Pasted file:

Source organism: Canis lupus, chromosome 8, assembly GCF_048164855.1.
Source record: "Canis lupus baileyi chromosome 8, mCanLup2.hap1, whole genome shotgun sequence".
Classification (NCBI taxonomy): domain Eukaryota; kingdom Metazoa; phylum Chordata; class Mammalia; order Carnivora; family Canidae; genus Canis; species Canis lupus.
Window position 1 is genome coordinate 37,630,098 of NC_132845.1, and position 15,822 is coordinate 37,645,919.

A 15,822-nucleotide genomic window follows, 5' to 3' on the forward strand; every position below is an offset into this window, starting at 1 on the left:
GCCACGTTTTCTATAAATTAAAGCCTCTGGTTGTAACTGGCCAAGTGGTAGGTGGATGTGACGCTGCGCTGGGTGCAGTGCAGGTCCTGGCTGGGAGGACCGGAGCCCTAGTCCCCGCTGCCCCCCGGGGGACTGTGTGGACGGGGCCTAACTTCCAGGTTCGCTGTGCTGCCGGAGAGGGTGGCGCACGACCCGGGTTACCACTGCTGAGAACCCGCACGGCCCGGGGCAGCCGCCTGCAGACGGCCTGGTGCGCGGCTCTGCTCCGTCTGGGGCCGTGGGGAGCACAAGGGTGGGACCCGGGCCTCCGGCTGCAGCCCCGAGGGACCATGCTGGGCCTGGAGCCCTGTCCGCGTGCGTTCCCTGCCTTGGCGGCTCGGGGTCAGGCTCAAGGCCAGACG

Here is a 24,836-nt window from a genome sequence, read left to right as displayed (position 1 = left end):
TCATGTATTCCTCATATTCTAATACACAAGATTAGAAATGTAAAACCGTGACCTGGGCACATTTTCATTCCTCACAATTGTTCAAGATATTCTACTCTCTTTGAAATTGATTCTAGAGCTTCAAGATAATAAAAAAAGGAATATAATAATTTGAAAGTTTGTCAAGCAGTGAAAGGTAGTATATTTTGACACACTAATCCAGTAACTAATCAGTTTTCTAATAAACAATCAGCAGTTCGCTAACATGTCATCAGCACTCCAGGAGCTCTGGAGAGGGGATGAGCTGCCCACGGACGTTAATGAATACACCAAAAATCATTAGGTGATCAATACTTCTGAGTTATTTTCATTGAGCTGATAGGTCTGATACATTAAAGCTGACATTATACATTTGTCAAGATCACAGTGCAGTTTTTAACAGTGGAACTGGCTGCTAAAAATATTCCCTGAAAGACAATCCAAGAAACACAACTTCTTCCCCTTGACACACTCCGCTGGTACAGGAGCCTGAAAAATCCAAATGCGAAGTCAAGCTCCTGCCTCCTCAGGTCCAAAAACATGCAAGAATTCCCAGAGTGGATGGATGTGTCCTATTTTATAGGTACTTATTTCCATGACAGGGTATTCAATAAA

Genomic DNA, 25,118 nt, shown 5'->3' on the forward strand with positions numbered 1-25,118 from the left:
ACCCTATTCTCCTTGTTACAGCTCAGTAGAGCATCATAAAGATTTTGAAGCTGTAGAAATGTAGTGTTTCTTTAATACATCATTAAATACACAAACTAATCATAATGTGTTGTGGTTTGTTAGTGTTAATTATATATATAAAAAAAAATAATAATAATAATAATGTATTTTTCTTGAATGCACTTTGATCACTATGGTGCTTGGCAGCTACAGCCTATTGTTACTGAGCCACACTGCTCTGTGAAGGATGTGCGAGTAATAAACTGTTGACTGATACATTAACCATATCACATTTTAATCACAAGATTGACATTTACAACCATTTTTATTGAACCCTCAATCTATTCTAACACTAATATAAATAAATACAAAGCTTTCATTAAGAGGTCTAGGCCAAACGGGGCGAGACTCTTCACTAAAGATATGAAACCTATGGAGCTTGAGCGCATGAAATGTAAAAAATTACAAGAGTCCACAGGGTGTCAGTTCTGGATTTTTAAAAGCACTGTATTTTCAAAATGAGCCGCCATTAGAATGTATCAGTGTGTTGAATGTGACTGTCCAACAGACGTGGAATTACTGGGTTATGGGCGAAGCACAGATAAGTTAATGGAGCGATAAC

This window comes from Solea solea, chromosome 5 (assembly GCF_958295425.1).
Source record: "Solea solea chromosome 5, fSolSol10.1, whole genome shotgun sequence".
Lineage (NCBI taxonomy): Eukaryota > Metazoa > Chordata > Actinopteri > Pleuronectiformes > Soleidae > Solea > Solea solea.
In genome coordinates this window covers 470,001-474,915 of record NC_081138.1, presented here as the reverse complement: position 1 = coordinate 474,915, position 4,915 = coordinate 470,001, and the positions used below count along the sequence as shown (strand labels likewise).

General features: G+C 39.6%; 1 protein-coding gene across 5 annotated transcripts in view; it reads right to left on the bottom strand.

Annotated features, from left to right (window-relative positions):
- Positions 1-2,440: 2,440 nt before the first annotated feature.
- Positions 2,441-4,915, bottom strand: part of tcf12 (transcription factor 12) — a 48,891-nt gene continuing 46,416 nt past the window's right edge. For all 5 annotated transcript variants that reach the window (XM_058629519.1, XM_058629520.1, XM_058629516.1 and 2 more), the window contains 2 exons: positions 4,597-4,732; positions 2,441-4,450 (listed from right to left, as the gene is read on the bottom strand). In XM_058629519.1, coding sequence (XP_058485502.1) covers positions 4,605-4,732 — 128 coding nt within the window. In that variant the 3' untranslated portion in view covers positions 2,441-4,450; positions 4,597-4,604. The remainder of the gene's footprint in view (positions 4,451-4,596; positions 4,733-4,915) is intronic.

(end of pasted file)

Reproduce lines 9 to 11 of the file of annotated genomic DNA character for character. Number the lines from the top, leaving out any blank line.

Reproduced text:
Genomic DNA, 25,118 nt, shown 5'->3' on the forward strand with positions numbered 1-25,118 from the left:
ACCCTATTCTCCTTGTTACAGCTCAGTAGAGCATCATAAAGATTTTGAAGCTGTAGAAATGTAGTGTTTCTTTAATACATCATTAAATACACAAACTAATCATAATGTGTTGTGGTTTGTTAGTGTTAATTATATATATAAAAAAAAATAATAATAATAATAATGTATTTTTCTTGAATGCACTTTGATCACTATGGTGCTTGGCAGCTACAGCCTATTGTTACTGAGCCACACTGCTCTGTGAAGGATGTGCGAGTAATAAACTGTTGACTGATACATTAACCATATCACATTTTAATCACAAGATTGACATTTACAACCATTTTTATTGAACCCTCAATCTATTCTAACACTAATATAAATAAATACAAAGCTTTCATTAAGAGGTCTAGGCCAAACGGGGCGAGACTCTTCACTAAAGATATGAAACCTATGGAGCTTGAGCGCATGAAATGTAAAAAATTACAAGAGTCCACAGGGTGTCAGTTCTGGATTTTTAAAAGCACTGTATTTTCAAAATGAGCCGCCATTAGAATGTATCAGTGTGTTGAATGTGACTGTCCAACAGACGTGGAATTACTGGGTTATGGGCGAAGCACAGATAAGTTAATGGAGCGATAAC

This window comes from Solea solea, chromosome 5 (assembly GCF_958295425.1).